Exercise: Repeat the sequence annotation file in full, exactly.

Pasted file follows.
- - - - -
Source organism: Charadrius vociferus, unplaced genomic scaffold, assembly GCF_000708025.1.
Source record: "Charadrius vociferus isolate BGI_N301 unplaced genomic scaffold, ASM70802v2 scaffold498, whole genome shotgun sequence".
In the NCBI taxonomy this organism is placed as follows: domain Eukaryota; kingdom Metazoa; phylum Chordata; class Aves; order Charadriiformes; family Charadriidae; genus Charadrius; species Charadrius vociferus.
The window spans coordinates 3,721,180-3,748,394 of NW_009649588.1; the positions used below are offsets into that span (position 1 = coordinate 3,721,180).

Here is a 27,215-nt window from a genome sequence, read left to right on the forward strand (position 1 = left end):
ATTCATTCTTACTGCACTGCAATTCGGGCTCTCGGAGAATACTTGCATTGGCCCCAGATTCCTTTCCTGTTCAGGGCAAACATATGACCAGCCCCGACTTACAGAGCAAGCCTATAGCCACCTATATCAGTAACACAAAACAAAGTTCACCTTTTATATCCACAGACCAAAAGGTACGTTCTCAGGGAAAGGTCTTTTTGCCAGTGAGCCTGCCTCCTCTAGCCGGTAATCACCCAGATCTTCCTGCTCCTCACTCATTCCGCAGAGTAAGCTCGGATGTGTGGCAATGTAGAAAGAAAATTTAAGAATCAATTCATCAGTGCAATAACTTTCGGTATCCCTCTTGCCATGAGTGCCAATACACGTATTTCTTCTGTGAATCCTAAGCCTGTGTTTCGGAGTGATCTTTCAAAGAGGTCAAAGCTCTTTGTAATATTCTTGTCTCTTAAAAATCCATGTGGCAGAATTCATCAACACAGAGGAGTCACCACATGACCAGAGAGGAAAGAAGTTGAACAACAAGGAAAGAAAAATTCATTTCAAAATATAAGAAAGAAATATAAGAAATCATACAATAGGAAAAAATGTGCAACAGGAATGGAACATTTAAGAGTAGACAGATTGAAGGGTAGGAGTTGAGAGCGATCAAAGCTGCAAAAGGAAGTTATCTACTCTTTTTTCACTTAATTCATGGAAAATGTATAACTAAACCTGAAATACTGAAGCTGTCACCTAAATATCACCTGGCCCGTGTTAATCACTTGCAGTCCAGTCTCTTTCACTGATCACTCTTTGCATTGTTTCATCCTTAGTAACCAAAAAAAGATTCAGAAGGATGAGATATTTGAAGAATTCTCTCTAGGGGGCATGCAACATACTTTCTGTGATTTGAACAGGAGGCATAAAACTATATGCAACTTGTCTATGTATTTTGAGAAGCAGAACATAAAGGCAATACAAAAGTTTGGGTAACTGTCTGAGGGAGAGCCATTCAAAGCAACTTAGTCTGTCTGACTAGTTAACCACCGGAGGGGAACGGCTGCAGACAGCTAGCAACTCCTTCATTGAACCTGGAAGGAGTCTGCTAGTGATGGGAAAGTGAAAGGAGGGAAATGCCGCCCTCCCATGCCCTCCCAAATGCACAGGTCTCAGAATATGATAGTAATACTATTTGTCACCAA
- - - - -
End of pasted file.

Source organism: Charadrius vociferus, unplaced genomic scaffold, assembly GCF_000708025.1.
Source record: "Charadrius vociferus isolate BGI_N301 unplaced genomic scaffold, ASM70802v2 scaffold498, whole genome shotgun sequence".
In the NCBI taxonomy this organism is placed as follows: domain Eukaryota; kingdom Metazoa; phylum Chordata; class Aves; order Charadriiformes; family Charadriidae; genus Charadrius; species Charadrius vociferus.
The window spans coordinates 3,721,180-3,748,394 of NW_009649588.1; the positions used below are offsets into that span (position 1 = coordinate 3,721,180).

Here is a 27,215-nt window from a genome sequence, read left to right on the forward strand (position 1 = left end):
ATTCATTCTTACTGCACTGCAATTCGGGCTCTCGGAGAATACTTGCATTGGCCCCAGATTCCTTTCCTGTTCAGGGCAAACATATGACCAGCCCCGACTTACAGAGCAAGCCTATAGCCACCTATATCAGTAACACAAAACAAAGTTCACCTTTTATATCCACAGACCAAAAGGTACGTTCTCAGGGAAAGGTCTTTTTGCCAGTGAGCCTGCCTCCTCTAGCCGGTAATCACCCAGATCTTCCTGCTCCTCACTCATTCCGCAGAGTAAGCTCGGATGTGTGGCAATGTAGAAAGAAAATTTAAGAATCAATTCATCAGTGCAATAACTTTCGGTATCCCTCTTGCCATGAGTGCCAATACACGTATTTCTTCTGTGAATCCTAAGCCTGTGTTTCGGAGTGATCTTTCAAAGAGGTCAAAGCTCTTTGTAATATTCTTGTCTCTTAAAAATCCATGTGGCAGAATTCATCAACACAGAGGAGTCACCACATGACCAGAGAGGAAAGAAGTTGAACAACAAGGAAAGAAAAATTCATTTCAAAATATAAGAAAGAAATATAAGAAATCATACAATAGGAAAAAATGTGCAACAGGAATGGAACATTTAAGAGTAGACAGATTGAAGGGTAGGAGTTGAGAGCGATCAAAGCTGCAAAAGGAAGTTATCTACTCTTTTTTCACTTAATTCATGGAAAATGTATAACTAAACCTGAAATACTGAAGCTGTCACCTAAATATCACCTGGCCCGTGTTAATCACTTGCAGTCCAGTCTCTTTCACTGATCACTCTTTGCATTGTTTCATCCTTAGTAACCAAAAAAAGATTCAGAAGGATGAGATATTTGAAGAATTCTCTCTAGGGGGCATGCAACATACTTTCTGTGATTTGAACAGGAGGCATAAAACTATATGCAACTTGTCTATGTATTTTGAGAAGCAGAACATAAAGGCAATACAAAAGTTTGGGTAACTGTCTGAGGGAGAGCCATTCAAAGCAACTTAGTCTGTCTGACTAGTTAACCACCGGAGGGGAACGGCTGCAGACAGCTAGCAACTCCTTCATTGAACCTGGAAGGAGTCTGCTAGTGATGGGAAAGTGAAAGGAGGGAAATGCCGCCCTCCCATGCCCTCCCAAATGCACAGGTCTCAGAATATGATAGTAATACTATTTGTCACCAA